Original Windows XP system disk booting failure due to invalid "boot.ini" file

My "original" Windows XP system disk will not boot because the boot.ini file is incorrect.  I know that if I can simply delete this "boot.ini" file, that the "original" system disk will boot okay.  I have a second disk with a "new" Windows XP system installed.  I have made the "new" system disk the first one the IDE controller sees, and have hooked-up the "original" system disk on the second connector.  The "new" system boots fine, and Disk Manager sees the "original" disk, but I cannot seem to gain access to the "original" disk.  All Disk Manager will let me do to it is create a new partition.
Does anyone in this fine community know how I can get to the mis-behaving "boot.ini" file on the "original" disk, and delete it?
Thanks! Phill.

 

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Last updated August 12, 2018 Views 1,476 Applies to:

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put the original disk back up front, burn a cd with hiren's boot cd and from the Hiren's desktop edit the boot.ini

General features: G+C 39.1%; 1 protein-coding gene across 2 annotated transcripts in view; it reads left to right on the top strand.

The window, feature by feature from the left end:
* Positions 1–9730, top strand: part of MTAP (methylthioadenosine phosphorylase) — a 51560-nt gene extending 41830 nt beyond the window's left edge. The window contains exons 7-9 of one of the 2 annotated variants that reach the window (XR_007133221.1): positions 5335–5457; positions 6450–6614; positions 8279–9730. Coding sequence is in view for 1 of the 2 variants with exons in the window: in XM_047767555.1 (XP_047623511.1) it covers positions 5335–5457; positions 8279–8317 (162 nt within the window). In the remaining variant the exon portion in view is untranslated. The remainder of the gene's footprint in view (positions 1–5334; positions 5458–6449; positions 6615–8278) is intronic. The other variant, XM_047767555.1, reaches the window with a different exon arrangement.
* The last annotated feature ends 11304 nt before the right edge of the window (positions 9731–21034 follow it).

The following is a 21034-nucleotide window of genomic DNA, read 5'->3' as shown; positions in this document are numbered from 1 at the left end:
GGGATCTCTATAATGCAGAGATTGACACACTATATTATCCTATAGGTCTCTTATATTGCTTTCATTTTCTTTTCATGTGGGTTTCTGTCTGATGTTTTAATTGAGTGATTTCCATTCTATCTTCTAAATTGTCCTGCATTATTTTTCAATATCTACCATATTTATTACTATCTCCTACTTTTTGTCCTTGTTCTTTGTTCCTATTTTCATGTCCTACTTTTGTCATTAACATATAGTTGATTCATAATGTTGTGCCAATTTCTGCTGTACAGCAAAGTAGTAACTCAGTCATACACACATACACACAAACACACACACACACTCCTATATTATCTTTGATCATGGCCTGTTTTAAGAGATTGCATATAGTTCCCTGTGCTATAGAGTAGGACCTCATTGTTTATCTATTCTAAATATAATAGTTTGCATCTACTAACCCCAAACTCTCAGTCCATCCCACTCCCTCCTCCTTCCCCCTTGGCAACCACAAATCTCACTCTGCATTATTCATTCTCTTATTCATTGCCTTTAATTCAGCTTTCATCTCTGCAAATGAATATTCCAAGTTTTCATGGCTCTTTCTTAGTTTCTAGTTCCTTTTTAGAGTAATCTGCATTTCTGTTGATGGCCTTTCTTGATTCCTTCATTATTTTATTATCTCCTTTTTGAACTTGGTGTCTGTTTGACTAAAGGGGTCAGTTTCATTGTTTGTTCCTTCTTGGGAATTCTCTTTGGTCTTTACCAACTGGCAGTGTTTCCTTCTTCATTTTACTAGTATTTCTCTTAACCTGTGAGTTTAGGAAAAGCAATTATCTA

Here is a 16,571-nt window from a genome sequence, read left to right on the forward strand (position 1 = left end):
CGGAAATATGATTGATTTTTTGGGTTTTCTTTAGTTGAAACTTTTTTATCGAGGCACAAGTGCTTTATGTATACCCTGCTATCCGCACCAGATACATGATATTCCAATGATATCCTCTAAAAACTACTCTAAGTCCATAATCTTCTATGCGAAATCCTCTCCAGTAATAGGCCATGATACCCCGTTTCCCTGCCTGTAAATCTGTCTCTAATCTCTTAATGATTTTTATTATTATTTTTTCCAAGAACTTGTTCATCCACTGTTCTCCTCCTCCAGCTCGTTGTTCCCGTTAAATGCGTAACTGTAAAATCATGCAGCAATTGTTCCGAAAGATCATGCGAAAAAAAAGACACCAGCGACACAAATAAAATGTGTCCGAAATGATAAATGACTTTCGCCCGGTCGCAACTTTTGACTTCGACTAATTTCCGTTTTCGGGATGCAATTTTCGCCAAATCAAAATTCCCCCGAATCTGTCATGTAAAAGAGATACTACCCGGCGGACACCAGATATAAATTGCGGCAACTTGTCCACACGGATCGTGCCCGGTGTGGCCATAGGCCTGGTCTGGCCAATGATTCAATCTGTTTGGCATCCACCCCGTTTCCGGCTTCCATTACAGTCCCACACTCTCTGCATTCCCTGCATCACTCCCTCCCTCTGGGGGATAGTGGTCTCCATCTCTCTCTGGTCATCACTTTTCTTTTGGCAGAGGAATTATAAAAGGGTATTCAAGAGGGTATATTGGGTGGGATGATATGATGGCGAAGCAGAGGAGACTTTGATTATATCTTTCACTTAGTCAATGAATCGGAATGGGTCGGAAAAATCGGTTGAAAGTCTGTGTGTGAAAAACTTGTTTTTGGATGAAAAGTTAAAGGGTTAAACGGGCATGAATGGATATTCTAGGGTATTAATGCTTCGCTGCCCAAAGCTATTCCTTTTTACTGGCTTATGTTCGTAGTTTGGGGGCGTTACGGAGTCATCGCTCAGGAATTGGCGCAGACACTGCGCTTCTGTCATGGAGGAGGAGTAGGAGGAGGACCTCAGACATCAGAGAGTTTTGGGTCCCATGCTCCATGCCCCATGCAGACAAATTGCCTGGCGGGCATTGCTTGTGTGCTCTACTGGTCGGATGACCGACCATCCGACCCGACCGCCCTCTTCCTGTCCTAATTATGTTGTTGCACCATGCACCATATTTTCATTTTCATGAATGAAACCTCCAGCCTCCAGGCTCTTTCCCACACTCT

Courtesy of Jose Ibarra:

Anywho, to make a Hiren's boot CD, do this:

I am going to recommend you use Hiren's boot CD (it will also go on a USB drive).

This is good for you because it has many more tools on it that on the XP Recovery Console CD, does not care about your Administrator passwords and you will not have to futz around in your BIOS if any afflicted system has SATA drives - Hiren's can deal with that.

You will have a whole bunch of cool tools that you don't have in the XP Recovery Console...  a registry editor, password resetter, and a desktop that looks like Windows XP so you will feel comfortable maneuvering.

You can also easily copy your personal data (documents, images, music.) to an external drive.

From a working system, first download Hiren's Boot CD from here (it is a substantial download but worth it):

http://www.hirensbootcd.org/download/    (look near the bottom of the page, do not click on any ads).


Unzip the Hiren's to some folder where you can find it.  There is a Hiren's.BootCD..iso in there that you are going to need next.

Hiren's has instructions to make a bootable USB that you can use, but it requires you to first burn the .iso to a CD and some other steps, so I suggest another way...

Download RUFUS 1.20 from here (read some stuff on the page so you can know more about it):

http://rufus.akeo.ie/